Get ready because a rare "parade of planets" in the night sky will be visible from Canada soon!
You'll be able to spot Jupiter, Mars, Venus, Mercury and Uranus align with the crescent moon in the sky after sunset and there are tips on how to get the best view.
According to Star Walk, planetary alignment is an astronomical term that describes several planets gathering closely on one side of the sun at the same time.
While it's predicted that Tuesday, March 28 is the best day to spot this line of planets in the night sky, you'll still be able to see them for several days before and after Tuesday night.
The Farmers' Almanac is calling this compact planetary alignment a rare celestial event even though the last time five planets lined up in the night sky was in June 2022.
If you want to see this "parade of planets" in Canada, here's what you need to do!
First, you need to look toward the west around 20 minutes after sunset. You'll see five planets and the moon line up from left to right in this order: Mars, the moon, Uranus, Venus, Jupiter and Mercury.
Venus is the brightest planet in the sky which makes it the easiest to spot and you won't need binoculars, the Farmers' Almanac said.
Once you find Venus, look below it and to the right in the direction of where the sun just set. You'll see Jupiter on the left appearing twice as bright as Mercury which will be on the right.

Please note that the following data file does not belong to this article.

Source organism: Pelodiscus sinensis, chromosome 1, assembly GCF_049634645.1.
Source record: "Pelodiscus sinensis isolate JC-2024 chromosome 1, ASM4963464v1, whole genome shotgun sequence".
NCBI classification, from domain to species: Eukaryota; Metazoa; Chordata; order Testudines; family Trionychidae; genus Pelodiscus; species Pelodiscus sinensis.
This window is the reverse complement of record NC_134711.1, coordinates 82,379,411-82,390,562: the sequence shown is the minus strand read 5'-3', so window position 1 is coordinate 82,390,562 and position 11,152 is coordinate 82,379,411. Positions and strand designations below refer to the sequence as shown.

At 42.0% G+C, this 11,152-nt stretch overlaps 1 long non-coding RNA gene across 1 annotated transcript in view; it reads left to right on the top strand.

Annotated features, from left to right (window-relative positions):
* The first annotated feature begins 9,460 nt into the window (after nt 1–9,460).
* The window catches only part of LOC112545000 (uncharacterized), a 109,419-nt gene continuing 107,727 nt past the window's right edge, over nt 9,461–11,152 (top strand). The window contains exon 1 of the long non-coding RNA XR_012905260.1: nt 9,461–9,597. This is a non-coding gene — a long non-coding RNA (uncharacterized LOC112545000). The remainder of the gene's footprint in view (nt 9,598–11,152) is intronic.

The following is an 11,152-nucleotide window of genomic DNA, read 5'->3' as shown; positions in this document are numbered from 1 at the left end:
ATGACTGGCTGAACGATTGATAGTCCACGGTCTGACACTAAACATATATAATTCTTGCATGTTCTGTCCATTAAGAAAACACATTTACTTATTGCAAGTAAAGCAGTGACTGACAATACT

Then, the Farmers' Almanac said to go back to Venus and use it as a guide for spotting Uranus.
This planet is barely visible to the naked eye even on dark, clear nights so it's best to use binoculars. Uranus will be above Venus and to the left a bit.
It'll look like a faint star that has a pale greenish tint.
Finally, Mars will be easily identifiable in this planetary parade because it'll be giving off a yellow-orange hue above and to the left of the moon.
The Canadian Space Agency has tips for stargazing and seeing planets which include moving away from city lights and finding a clear spot where you can see as close to the horizon as possible.
Also, a way you can tell planets apart from stars is to see if they're twinkling, because planets don't shimmer in the sky like stars do!
This article's cover image was used for illustrative purposes only.